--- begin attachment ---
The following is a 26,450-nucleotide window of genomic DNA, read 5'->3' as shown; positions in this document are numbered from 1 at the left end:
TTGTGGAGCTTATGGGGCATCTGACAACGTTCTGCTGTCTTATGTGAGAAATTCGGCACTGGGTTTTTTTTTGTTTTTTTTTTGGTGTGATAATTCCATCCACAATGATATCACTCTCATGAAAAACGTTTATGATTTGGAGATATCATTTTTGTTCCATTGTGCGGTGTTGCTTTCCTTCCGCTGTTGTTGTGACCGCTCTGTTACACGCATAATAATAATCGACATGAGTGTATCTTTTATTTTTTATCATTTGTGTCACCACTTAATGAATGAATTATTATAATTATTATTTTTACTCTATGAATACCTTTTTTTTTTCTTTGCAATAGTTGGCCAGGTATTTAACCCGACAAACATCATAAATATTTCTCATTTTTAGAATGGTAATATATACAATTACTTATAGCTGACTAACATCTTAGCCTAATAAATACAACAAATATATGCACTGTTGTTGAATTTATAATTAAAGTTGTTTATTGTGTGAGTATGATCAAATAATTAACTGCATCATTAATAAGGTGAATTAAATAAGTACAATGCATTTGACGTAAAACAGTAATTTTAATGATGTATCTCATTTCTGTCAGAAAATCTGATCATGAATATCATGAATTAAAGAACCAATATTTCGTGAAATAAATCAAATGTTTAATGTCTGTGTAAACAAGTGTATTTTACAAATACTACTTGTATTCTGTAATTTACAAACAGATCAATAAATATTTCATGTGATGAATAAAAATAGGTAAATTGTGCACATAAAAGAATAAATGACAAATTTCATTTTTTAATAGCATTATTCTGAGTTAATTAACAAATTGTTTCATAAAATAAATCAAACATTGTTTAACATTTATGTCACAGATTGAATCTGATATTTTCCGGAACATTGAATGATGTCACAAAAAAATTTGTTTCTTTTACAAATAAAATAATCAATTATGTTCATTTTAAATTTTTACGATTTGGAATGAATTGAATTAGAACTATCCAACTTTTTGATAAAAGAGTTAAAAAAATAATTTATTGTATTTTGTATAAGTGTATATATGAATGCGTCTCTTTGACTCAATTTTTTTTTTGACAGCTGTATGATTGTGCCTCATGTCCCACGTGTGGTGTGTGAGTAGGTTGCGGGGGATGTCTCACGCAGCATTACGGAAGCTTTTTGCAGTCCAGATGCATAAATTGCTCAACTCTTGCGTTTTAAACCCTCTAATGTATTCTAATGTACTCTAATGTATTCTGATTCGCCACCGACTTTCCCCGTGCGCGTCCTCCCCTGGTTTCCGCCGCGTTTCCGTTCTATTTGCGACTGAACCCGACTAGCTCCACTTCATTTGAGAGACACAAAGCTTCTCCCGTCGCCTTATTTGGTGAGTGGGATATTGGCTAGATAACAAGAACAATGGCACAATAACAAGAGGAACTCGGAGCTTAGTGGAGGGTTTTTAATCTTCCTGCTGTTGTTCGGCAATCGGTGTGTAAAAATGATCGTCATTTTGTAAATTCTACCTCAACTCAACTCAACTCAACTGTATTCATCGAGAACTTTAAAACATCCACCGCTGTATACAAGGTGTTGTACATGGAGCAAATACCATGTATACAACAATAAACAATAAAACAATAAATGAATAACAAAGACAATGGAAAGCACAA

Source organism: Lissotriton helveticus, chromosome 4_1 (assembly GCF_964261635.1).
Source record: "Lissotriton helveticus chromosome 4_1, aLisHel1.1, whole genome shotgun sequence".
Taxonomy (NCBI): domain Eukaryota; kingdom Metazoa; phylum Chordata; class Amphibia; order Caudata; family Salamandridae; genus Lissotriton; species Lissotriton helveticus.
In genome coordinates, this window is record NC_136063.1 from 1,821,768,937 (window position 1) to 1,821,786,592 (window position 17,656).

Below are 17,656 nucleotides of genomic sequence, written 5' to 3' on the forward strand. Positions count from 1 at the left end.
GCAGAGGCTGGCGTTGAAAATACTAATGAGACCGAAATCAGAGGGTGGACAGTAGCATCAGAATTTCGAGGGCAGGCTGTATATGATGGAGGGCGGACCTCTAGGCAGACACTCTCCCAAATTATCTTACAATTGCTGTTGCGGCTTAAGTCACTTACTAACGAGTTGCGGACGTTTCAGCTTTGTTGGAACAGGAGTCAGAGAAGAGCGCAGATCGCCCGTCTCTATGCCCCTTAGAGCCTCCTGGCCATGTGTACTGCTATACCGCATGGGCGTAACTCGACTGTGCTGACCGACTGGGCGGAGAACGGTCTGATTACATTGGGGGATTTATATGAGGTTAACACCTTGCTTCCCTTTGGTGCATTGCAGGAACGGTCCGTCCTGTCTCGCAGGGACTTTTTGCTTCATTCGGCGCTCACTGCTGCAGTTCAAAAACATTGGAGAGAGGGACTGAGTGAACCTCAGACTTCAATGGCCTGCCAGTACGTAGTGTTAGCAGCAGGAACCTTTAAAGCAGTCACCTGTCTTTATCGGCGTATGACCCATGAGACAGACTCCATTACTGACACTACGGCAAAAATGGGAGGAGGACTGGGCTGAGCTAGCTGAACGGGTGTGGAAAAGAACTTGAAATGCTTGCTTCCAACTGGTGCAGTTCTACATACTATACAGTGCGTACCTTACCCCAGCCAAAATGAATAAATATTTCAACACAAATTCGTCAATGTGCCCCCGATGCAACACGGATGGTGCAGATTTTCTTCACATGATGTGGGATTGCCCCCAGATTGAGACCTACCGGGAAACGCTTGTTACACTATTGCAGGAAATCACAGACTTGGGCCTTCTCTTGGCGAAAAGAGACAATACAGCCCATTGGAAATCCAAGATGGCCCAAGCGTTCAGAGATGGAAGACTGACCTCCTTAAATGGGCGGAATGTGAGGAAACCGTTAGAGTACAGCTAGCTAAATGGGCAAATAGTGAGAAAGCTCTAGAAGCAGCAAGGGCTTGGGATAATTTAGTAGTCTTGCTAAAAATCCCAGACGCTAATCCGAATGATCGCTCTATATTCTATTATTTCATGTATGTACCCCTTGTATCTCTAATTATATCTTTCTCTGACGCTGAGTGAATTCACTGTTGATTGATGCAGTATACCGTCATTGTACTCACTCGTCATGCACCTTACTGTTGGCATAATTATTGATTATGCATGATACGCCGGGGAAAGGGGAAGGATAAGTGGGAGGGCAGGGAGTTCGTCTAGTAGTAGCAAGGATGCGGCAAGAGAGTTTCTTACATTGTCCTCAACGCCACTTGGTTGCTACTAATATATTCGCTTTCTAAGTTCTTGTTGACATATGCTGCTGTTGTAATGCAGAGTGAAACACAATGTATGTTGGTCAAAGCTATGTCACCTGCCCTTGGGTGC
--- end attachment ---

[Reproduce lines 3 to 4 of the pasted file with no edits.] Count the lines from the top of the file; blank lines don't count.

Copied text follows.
Source organism: Lissotriton helveticus, chromosome 4_1 (assembly GCF_964261635.1).
Source record: "Lissotriton helveticus chromosome 4_1, aLisHel1.1, whole genome shotgun sequence".